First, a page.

Key research findings:
Research carried out on 868 adults by Mori for the Department of Health, September 2012 found:
- 90% of people interviewed believe that dementia symptoms are easier to treat the earlier they are diagnosed. However, 42% believe there is currently no treatment available to help people with dementia;
- 63% of people interviewed would not be confident telling the difference between the signs of dementia and the normal signs of ageing;
- 60% of those interviewed say they do not know enough about dementia to help someone who has it;
- 97% of those interviewed believe dementia can happen to anyone; and
- 87% people interviewed believe that with the right treatment, the progress of dementia can be slowed.
- 50% of people interviewed would find it hard to talk about dementia to a friend or family member they thought might have the condition;
- 33% say that personal concerns (such as fear of upsetting someone or feeling awkward or anxious) would discourage them from talking about dementia or memory loss with a friend or relative;
- 86% say they would be likely to talk to a close friend or family member affected by memory loss which was disrupting their daily life; and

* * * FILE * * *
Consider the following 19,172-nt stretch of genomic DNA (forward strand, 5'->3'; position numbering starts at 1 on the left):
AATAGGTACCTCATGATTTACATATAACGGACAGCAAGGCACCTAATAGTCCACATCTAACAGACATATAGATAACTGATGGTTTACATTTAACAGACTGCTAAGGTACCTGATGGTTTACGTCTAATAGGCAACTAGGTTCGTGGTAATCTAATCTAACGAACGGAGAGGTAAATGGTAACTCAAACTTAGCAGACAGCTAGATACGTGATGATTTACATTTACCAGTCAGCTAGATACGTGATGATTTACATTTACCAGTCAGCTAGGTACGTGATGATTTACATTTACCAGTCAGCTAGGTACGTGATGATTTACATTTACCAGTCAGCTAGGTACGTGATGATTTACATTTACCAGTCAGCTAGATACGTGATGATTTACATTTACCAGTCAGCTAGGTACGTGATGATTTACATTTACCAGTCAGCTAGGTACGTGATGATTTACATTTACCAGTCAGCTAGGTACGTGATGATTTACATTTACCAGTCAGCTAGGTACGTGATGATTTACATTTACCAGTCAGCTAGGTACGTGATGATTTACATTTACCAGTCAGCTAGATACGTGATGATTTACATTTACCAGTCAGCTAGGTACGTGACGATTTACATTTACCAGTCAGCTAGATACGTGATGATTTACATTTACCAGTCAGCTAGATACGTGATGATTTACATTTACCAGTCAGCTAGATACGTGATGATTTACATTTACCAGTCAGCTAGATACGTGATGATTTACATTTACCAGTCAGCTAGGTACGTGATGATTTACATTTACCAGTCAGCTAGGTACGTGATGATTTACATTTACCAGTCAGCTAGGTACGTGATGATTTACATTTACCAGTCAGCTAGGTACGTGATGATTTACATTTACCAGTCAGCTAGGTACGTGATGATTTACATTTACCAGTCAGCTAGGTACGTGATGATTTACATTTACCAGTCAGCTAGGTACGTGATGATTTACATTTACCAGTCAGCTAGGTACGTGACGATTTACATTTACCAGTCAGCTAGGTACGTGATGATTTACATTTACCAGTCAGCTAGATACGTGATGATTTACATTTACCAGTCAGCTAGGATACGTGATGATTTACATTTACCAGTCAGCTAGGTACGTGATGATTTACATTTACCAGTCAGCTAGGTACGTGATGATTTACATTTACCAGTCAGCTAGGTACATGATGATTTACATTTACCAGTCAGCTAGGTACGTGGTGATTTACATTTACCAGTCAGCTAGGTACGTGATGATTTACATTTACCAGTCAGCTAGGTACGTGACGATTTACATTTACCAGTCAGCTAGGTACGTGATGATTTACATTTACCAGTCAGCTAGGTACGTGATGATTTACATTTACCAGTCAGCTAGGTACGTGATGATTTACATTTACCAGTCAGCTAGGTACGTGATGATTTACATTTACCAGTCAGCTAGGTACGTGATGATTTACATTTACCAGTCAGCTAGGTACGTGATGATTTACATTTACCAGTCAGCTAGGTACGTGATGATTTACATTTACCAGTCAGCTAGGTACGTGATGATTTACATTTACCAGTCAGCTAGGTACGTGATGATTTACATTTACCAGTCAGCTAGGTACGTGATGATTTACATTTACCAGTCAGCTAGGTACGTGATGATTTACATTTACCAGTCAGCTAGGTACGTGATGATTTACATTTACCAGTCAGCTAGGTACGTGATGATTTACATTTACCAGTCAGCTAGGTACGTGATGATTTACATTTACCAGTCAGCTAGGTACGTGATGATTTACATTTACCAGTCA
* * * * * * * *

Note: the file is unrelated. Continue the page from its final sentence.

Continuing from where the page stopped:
- 46% of those interviewed say they would rather not think about dementia.
Dementia signs and symptoms:
- Struggling to remember recent events, although you can easily recall things that happened in the past
- Finding it hard to follow conversations or programmes on TV
- Forgetting the names of friends or everyday objects
- Cannot recall things you have heard, seen or read
- Repeating yourself or losing the thread of what you are saying
- Having problems thinking and reasoning
- Feeling anxious, depressed or angry about your memory loss
- Finding that other people start to comment on your memory loss
- Feeling confused even when in a familiar environment.
 Results are based on a telephone survey across England of 868 adults aged 18+, conducted by Ipsos MORI from 1-2 September 2012. Data are weighted to the population profile of the English population aged 18+.
 Department of Health estimate based on ONS population projections, March 2012